Verlander delivers no-hit performance for the ages

in Commentary/Pro/College

In the modern era of baseball where home runs and strikeouts rule the day as the pitcher’s mound has become a daily revolving door, Justin Verlander of the Houston Astros gave us a glimpse of yesteryear for a brief shining moment last Sunday.


Transcending his own age of 36 years as well as the age into which the game of baseball has evolved, Verlander tossed his third career no-hitter Sunday with a dominating masterpiece over the Toronto Blue Jays.


Racking up 14 strikeouts and walking only one against a young and overmatched lineup on 120 pitches, Verlander’s no-no kept everyone in the edge of their seats as it took rookie Abraham Toro’s two-run home run to break a scoreless tie in the top of the ninth inning to set the stage.


With the masterful, pitch-spotting performance, Verlander probably wrapped up his second Cy Young Award, taking into consideration his AL-best ERA dropped to 2.56, his AL-best WHIP sank to an absurdly stingy 0.77 and his AL-best innings total hit 193. And let’s not forget his sterling 17-5 win-loss record.


During his entire career, Verlander has been one of the best pitching aces the game has ever seen, while standing out as an inning-eating, workhorse and building a Hall of Fame-caliber resume:


• Verlander joined Larry Corcoran, Cy Young, Bob Feller, Sandy Koufax and Nolan Ryan with at least three no-hitters. All but Corcoran are enshrined in Cooperstown.


“I’d be lying if I said I didn’t know that the list of guys that have thrown three instead of two gets pretty small,” Verlander said in the on-field postgame interview. “Some of the guys I idolized, it’s a special moment.”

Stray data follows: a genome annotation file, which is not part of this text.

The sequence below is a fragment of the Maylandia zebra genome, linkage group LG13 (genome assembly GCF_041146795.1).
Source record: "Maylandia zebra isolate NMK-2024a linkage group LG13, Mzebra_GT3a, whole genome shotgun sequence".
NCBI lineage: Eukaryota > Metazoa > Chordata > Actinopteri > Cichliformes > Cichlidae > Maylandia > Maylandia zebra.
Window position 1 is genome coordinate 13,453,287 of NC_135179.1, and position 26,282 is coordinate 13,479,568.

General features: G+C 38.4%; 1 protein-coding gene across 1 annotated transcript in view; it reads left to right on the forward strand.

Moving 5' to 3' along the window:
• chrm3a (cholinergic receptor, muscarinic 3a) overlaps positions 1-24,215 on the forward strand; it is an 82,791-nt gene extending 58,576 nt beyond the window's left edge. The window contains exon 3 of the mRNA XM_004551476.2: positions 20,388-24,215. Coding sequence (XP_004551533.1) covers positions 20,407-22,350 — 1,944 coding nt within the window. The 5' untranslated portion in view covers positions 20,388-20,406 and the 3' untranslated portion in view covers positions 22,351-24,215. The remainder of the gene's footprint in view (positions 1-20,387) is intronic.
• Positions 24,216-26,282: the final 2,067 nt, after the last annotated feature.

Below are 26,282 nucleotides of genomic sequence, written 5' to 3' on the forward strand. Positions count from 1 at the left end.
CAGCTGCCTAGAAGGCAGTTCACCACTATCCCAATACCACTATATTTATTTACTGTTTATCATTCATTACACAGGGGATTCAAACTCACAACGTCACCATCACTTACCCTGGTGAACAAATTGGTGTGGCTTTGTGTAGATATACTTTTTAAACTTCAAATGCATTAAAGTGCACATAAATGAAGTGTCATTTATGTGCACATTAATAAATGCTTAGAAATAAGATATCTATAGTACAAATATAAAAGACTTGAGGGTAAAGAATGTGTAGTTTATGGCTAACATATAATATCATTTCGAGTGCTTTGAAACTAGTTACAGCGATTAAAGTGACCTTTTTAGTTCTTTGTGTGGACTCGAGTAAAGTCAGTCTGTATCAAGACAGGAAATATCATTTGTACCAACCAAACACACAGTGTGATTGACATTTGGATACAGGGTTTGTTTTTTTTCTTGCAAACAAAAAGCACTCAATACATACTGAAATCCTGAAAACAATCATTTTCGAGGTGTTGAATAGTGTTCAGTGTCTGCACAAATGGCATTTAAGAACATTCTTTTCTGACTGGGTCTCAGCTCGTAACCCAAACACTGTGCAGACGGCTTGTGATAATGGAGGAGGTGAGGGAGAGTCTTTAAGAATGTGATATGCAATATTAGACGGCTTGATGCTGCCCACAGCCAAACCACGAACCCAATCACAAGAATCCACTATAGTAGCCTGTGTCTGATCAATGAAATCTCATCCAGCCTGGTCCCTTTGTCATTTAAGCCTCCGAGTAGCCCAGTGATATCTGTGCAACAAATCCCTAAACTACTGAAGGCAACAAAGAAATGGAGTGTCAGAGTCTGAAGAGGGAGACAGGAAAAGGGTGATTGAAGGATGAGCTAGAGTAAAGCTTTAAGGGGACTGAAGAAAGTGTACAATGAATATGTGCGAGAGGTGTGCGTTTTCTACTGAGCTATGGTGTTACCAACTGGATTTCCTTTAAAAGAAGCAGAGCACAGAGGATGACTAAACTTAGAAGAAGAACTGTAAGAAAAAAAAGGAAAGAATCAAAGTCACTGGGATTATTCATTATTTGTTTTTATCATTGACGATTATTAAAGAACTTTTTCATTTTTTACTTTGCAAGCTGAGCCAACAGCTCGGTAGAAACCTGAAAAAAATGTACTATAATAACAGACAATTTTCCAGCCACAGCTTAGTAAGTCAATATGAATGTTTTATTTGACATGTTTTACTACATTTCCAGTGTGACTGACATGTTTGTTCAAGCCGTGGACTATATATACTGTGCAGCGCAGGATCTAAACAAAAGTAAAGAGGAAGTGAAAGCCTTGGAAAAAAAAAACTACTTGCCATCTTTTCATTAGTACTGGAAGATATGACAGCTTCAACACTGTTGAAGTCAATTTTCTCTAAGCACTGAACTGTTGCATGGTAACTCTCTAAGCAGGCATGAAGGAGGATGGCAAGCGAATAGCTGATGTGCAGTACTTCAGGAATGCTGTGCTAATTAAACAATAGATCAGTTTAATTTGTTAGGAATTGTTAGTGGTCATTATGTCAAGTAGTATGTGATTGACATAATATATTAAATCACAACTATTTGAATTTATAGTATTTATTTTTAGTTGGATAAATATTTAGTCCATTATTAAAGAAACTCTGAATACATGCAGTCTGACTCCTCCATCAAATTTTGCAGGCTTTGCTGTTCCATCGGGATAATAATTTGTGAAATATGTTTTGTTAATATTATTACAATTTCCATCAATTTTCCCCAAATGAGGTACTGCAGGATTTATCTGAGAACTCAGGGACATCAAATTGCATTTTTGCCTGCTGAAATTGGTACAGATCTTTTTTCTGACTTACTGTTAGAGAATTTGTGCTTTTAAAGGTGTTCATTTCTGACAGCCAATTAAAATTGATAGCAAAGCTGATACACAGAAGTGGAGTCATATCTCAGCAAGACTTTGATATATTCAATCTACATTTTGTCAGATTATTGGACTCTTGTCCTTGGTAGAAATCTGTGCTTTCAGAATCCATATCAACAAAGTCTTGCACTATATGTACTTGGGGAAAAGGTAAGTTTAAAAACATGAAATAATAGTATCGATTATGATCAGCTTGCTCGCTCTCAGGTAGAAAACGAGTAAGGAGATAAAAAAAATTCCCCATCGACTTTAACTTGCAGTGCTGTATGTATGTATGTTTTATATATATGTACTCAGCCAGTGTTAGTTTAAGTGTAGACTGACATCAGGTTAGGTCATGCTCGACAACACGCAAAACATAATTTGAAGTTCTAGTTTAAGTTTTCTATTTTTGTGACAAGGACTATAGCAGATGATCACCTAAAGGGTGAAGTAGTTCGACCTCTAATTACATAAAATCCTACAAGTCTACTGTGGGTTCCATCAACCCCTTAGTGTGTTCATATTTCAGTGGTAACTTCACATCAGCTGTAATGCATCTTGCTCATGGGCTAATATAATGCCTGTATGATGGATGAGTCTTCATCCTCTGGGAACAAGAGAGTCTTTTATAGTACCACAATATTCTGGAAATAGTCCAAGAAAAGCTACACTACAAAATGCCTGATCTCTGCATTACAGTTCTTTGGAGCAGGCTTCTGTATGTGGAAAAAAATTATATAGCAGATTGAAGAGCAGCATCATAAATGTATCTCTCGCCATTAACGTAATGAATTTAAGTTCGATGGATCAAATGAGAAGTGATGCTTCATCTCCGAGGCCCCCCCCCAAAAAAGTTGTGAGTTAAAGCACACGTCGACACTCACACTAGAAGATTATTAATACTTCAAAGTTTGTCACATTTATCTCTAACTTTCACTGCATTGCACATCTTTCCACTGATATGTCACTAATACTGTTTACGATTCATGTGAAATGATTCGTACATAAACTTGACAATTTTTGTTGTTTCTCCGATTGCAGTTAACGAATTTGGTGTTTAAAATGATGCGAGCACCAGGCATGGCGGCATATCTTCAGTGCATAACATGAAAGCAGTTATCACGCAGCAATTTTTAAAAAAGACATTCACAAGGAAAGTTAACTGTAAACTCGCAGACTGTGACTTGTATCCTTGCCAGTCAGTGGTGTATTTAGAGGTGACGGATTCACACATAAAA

• Verlander became just the eighth pitcher in history to throw at least one no-hitter for multiple teams, joining Young, Mike Fiers, Randy Johnson, Hideo Nomo, Jim Bunning and Theodore Breitenstein, who have each done so for two clubs. As the only pitcher to throw a no-no for more the two teams, Ryan tossed his seven in three different uniforms.


• Verlander’s gap between no-hitters — eight years, three months and 26 days — represents the second-longest gap in MLB history among 35 pitchers who’ve thrown at least two no-nos. Johnson has the longest gap at 13 years, 11 months and 17 days.


• His 14 strikeouts were three shy of the all-time record of 17 in a no-hitter, set by Ryan on July 15, 1973 for the Angels against the Tigers, and tied by Scherzer on the penultimate day of the 2015 regular season for the Nationals at the Mets.


• Perhaps fittingly, Verlander reached the 250-strikeout plateau in the process Sunday, becoming only the fifth pitcher in MLB history to reach that mark at least five times in his career, joining Scherzer, Ryan, Johnson and Roger Clemens.


• With roughly five starts remaining this season, Verlander’s shot at exceeding the 300-strikeout mark in a season for the first time in his career remains in reach. Only 17 pitchers in the Modern Era have struck out that many in a season.

• Verlander needs only 37 strikeouts to reach 3,000 for his career — a milestone only 17 MLB pitchers have ever achieved. By striking out 14 batters Sunday, Verlander brought his career total to 2,963.


• Verlander started his outing off with a 93.6 mph fastball and ended the game with a 96.9 mph fastball. Verlander’s five fastest pitches of the outing — two at 97.2 mph, one at 96.9 mph, and two at 96.3 mph — all came in that final plate appearance of the game as he approached 120 total pitches.

While Verlander has reached the 120-pitch mark 63 times in his 15-year career, only seven pitchers besides Verlander have done it this year.


So-called innovation and progressive thinking have led to earth-shattering changes to baseball’s landscape over two decades, not to mention the period since Verlander’s last no-hitter in 2011. Traditional roles have become obsolete, transforming the way the game is played, the way it looks, and the way it’s mastered.


But for one brief shining moment, Justin Verlander reminded all of us how the game should be played…then, now and always.

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